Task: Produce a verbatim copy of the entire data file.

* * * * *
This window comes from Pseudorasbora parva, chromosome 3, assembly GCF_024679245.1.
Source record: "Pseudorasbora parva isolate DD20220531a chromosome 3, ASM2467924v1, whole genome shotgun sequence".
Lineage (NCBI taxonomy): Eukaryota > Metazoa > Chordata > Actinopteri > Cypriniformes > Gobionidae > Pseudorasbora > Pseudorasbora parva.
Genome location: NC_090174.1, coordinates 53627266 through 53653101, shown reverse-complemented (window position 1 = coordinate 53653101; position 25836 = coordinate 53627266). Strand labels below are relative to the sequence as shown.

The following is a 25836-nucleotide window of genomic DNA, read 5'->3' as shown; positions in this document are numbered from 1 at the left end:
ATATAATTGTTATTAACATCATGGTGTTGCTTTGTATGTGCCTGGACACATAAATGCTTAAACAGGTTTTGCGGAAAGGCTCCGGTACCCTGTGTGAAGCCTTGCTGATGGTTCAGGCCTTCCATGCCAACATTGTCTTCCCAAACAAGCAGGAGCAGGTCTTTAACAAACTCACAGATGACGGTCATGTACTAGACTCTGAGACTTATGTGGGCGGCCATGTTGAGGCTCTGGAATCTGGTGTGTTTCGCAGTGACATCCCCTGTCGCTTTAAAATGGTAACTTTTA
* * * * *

This window comes from Pseudorasbora parva, chromosome 3, assembly GCF_024679245.1.
Source record: "Pseudorasbora parva isolate DD20220531a chromosome 3, ASM2467924v1, whole genome shotgun sequence".
Lineage (NCBI taxonomy): Eukaryota > Metazoa > Chordata > Actinopteri > Cypriniformes > Gobionidae > Pseudorasbora > Pseudorasbora parva.
Genome location: NC_090174.1, coordinates 53627266 through 53653101, shown reverse-complemented (window position 1 = coordinate 53653101; position 25836 = coordinate 53627266). Strand labels below are relative to the sequence as shown.

The following is a 25836-nucleotide window of genomic DNA, read 5'->3' as shown; positions in this document are numbered from 1 at the left end:
ATATAATTGTTATTAACATCATGGTGTTGCTTTGTATGTGCCTGGACACATAAATGCTTAAACAGGTTTTGCGGAAAGGCTCCGGTACCCTGTGTGAAGCCTTGCTGATGGTTCAGGCCTTCCATGCCAACATTGTCTTCCCAAACAAGCAGGAGCAGGTCTTTAACAAACTCACAGATGACGGTCATGTACTAGACTCTGAGACTTATGTGGGCGGCCATGTTGAGGCTCTGGAATCTGGTGTGTTTCGCAGTGACATCCCCTGTCGCTTTAAAATGGTAACTTTTA